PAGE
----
May 31, 2009

Zion National Park - Weeping Rock

We had already done two hikes this day, Emerald Pools and Hidden Canyon so we decided to finish the day off with a very, very, very short hike to Weeping Rock. It's really more of a self guided nature trail. Surprisingly, it starts at the Weeping Rock shuttle stop. After climbing for just a quarter of a mile, we got to enjoy the shade of the hanging gardens at Weeping Rock. After a long day of hiking, the water coming off the rock felt great.

Zion National Park - Hidden Canyon Trail

Hidden Canyon trail is a moderate 3 mile roundtrip hike that climbs 850'. Take the park shuttle to the Weeping Rock stop. The trailhead is to the right. There is another trailhead to the left that takes you to Weeping Rock. Most of the trail is exposed, with very few shaded areas. We noticed the trail climbing early on. The footing on this hike was difficult in some places as part of it takes you onto slickrock and cliff edges but in some areas chains provided handholds. Halfway through the hike we came across the opening to hidden canyon and a shaded area. We explored a little further on as the canyon narrowed, then turned around and took a break in the shade. The cliff edges were good practice for Angels Landing. Don't do this hike if you are afraid of heights.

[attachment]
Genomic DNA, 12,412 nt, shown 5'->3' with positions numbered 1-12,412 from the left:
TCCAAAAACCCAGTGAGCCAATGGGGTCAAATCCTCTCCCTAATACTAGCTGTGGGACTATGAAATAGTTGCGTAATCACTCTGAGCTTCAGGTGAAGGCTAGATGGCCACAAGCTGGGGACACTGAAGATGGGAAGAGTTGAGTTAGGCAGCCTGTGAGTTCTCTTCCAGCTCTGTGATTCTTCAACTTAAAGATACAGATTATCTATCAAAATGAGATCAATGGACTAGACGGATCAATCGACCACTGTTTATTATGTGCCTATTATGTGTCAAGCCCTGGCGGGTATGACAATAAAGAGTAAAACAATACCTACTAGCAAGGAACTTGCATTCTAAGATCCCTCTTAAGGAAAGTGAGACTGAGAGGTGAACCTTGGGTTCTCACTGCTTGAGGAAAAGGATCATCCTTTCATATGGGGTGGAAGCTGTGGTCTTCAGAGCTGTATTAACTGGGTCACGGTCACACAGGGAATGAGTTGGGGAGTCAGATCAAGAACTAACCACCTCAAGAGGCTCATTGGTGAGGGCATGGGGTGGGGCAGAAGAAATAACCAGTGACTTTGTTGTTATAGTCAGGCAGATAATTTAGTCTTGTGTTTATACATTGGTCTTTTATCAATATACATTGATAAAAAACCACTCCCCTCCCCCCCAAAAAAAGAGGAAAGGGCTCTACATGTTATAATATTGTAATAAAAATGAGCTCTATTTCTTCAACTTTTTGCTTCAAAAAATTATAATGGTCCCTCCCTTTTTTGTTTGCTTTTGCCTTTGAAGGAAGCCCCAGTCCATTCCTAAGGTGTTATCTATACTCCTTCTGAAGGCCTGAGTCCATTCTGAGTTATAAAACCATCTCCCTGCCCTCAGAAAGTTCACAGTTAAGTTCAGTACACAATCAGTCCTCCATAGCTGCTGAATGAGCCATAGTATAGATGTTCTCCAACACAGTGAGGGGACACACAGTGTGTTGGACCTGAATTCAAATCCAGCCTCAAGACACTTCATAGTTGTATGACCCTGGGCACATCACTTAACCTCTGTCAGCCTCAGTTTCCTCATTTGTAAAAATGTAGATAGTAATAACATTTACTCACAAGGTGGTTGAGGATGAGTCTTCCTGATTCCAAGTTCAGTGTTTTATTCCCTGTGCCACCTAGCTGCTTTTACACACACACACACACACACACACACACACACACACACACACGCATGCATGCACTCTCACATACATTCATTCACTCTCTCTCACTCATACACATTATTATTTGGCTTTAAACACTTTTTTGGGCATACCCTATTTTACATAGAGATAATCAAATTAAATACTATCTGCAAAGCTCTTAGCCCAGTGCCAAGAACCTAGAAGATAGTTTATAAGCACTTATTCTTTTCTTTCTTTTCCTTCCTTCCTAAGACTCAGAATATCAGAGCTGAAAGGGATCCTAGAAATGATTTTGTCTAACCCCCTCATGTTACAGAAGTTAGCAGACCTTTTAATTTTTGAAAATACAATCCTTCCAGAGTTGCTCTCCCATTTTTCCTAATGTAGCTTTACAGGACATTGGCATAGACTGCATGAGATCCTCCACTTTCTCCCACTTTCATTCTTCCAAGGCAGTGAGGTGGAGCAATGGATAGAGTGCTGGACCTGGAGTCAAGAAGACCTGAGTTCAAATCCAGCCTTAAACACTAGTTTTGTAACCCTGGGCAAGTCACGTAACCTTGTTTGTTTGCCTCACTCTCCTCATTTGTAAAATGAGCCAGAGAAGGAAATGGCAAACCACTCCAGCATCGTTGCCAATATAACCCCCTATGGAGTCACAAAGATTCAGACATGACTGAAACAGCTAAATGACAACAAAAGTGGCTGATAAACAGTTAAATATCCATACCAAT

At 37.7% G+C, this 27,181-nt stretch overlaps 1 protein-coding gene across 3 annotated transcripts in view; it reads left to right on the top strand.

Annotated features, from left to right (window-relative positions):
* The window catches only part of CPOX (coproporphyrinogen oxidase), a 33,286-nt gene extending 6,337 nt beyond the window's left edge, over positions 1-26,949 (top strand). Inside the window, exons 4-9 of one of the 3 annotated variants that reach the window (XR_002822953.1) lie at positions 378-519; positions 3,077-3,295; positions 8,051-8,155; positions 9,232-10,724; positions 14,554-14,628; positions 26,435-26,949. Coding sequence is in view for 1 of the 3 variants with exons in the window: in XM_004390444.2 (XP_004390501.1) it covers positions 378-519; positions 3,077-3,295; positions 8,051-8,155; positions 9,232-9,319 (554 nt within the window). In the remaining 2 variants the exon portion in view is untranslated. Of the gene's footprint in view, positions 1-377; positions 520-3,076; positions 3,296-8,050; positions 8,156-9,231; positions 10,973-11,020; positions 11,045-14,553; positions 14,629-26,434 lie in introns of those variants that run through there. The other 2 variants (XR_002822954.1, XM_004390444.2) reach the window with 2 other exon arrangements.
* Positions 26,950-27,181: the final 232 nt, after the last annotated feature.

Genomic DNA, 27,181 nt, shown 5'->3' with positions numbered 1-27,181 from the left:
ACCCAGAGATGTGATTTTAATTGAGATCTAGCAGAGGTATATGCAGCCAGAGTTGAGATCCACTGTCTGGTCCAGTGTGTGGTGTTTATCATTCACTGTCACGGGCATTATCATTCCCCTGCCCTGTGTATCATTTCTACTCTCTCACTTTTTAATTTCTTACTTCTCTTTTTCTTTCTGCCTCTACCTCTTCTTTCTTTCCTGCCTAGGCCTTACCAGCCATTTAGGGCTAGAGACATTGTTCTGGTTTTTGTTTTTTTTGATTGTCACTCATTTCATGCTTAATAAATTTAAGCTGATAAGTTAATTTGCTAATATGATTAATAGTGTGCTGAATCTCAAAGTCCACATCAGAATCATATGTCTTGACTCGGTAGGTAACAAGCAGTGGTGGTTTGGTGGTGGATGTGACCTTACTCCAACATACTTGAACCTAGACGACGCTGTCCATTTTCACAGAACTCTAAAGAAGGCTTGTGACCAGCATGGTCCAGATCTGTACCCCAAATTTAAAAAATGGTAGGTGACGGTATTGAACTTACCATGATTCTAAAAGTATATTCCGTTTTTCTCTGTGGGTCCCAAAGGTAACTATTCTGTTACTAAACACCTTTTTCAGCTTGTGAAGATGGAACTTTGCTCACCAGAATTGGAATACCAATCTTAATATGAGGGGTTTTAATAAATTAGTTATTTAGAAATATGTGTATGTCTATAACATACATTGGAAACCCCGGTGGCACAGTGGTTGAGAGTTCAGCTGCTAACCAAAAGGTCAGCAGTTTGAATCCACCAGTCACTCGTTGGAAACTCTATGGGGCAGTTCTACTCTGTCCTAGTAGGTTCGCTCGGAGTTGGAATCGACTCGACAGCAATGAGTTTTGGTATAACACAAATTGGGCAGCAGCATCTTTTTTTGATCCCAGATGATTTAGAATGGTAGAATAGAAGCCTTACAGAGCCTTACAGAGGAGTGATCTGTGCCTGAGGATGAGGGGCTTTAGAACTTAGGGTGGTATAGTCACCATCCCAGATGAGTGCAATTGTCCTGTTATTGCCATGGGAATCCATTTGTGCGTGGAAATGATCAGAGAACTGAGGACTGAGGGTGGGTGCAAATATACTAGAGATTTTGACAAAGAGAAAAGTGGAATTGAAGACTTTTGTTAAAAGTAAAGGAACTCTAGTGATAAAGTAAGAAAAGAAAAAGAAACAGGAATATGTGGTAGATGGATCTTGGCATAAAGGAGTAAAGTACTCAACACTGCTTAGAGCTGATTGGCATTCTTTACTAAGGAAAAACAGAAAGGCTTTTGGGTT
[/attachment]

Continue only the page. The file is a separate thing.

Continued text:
Zion National Park - Emerald Pools Trail